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Akron Estate Planning Law Blog

More states rolling back estate taxes

As many of our readers know, the federal estate tax exemption is currently $5.34 million, the highest it has ever been. This provides taxpayers with an excellent opportunity to pass on wealth with little fear of taxation except for the most wealthy. As a result, estate planners—who normally spend a significant amount of time helping folks devise strategies to avoid estate tax—are finding their focus shift to other aspects of the estate planning process. Theoretically, estate tax is still a potential issue at the state level and this should be kept in mind, but many states are taking steps to ease off on estate and inheritance taxes as well.

Maryland is reportedly the latest state to make significant efforts to reduce the estate tax burden on its residents. Measures in both the Maryland House and Senate aim to put the state estate tax exemption on a level comparable to the currently large federal estate tax exemption. Although the measure does not get rid of an inheritance tax assessed on some individuals, it does provide significant relief. 

Estate planning and the DIY approach—be cautious

Do-it-yourself, or DIY, projects can be challenging, fun, and a learning experience for people to engage in. But those who have done even a bit of DIY know that it is important to know one’s limits. Without honoring the limits of your knowledge and skill in a DIY project, you could end up with a substandard product, or worse, a product that is hazardous to yourself, your family and others.

There is an analogy here with estate planning. Surely there are some aspects of estate planning that can be done without expert help, provided one researches the issue a bit. There are other aspects of estate planning, however, that one should really have some sort of expert guidance with. This is particularly the case with more complicated estates, though do-it-yourselfers can overlook things on even simple estate plans. 

Popularity of long-term care insurance has decreased

Planning for retirement can be an unsettling thing for many Americans. After all, the costs of medical care and assisted living are high and constantly increasing, and it is difficult or impossible for many people to imagine ever putting enough money aside to cover such costs. Many people assume that they will be able to rely on the state or federal government for their medical and long-term care needs, but welfare programs only pay for these costs in limited circumstances.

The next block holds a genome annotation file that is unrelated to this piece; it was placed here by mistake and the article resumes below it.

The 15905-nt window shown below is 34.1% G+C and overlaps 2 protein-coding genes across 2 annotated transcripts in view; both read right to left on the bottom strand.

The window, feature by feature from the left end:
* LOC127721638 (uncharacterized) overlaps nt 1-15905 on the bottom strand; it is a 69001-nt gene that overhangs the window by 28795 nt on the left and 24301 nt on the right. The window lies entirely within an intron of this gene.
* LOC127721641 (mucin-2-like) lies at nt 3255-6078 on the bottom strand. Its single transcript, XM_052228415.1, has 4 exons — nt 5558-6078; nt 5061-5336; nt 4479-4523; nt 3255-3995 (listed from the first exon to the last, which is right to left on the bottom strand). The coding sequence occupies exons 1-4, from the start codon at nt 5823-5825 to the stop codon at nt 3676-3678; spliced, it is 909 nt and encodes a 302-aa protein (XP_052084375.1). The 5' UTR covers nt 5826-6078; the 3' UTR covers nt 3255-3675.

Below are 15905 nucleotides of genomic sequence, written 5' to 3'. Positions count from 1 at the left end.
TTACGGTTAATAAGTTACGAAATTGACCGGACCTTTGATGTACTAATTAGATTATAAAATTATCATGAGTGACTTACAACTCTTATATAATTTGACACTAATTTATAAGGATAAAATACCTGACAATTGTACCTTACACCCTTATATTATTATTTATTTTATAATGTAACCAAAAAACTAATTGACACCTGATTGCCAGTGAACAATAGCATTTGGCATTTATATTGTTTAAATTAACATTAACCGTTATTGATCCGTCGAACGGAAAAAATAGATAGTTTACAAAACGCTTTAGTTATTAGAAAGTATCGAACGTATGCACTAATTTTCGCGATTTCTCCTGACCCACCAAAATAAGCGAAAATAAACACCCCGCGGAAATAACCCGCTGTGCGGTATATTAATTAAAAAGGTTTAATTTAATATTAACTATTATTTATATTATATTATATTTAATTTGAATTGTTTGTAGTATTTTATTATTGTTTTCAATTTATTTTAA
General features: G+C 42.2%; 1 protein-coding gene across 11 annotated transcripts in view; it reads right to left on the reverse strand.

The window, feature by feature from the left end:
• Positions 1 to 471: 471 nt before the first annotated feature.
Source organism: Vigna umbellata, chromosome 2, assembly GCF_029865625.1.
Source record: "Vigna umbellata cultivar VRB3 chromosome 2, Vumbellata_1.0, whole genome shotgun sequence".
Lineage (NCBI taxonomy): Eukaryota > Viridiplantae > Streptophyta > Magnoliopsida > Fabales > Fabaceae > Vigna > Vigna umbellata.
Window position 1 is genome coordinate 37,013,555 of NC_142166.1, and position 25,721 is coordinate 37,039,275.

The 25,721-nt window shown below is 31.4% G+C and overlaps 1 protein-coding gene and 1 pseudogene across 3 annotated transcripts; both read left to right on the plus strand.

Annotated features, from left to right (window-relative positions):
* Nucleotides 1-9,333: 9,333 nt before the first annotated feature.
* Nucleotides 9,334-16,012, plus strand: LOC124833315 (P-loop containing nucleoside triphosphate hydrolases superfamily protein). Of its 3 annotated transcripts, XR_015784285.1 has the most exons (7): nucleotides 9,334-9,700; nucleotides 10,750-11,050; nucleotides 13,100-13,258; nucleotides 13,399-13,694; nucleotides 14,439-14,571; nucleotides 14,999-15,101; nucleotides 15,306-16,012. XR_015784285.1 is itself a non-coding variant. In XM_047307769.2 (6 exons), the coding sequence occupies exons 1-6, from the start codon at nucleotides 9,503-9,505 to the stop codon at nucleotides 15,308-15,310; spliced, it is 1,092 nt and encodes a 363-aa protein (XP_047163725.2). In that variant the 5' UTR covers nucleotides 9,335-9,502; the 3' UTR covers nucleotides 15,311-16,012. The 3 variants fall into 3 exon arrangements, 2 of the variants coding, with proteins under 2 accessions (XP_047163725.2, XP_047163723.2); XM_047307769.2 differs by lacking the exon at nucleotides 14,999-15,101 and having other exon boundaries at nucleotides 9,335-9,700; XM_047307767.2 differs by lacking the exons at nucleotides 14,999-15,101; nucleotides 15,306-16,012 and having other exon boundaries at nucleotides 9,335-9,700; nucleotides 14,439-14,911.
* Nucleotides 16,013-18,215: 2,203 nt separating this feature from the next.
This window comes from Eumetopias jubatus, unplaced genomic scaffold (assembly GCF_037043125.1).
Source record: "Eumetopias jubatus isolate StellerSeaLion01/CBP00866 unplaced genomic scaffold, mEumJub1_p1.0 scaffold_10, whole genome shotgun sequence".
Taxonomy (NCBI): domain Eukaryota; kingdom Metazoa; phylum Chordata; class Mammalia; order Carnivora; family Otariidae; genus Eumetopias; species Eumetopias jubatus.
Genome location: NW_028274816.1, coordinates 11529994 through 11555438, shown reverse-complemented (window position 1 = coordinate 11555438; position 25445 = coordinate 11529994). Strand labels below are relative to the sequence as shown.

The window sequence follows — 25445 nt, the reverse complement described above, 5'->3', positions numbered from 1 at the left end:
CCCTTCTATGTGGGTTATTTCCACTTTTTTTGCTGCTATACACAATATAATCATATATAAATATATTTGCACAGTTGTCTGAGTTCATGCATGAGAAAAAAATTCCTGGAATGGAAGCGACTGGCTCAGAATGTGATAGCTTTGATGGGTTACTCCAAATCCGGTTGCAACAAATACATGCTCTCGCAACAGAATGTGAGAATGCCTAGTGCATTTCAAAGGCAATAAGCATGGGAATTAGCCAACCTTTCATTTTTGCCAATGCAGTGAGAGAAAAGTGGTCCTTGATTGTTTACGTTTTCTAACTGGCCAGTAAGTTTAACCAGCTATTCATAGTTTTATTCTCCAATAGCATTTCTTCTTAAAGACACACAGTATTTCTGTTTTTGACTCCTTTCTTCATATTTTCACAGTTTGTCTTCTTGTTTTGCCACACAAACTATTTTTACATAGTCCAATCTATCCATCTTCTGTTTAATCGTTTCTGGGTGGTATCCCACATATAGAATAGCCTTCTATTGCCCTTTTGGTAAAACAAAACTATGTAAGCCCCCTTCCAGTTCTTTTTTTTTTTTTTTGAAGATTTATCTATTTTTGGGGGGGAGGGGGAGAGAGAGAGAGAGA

It is true, for example, that Medicaid does bay for basic long-term care costs, but one must have exhausted one’s assets in order to qualify for financial assistance. Obviously, this is not a good plan from an estate planning perspective, which is concerned with ensuring one’s ability to pass assets on to future generation’s and to protect them from creditors is maximized. 

Some basic elements of estate planning

When many people hear the term estate planning, they may think of writing a will, picking guardians for their children, or filling out an advance directive form. Those who have been through the process may have other ideas about estate planning. Those who have many years of experience in estate planning and work with people on their plans all the time know that the process is unique for each individual and changes over time as a person’s circumstances and needs change.

While estate planning cannot be broken down to an exact list of elements, there are some common elements in many estate plans. Here we’ll take a look at several. For many people, a will is kind of the foundation document of their plan. A will can do various things, but one of the obvious things it does is to set down in writing who gets which of your assets and who is in charge of managing your assets when you die. 

Long-term care insurance still a valid way to avoid depletion of estate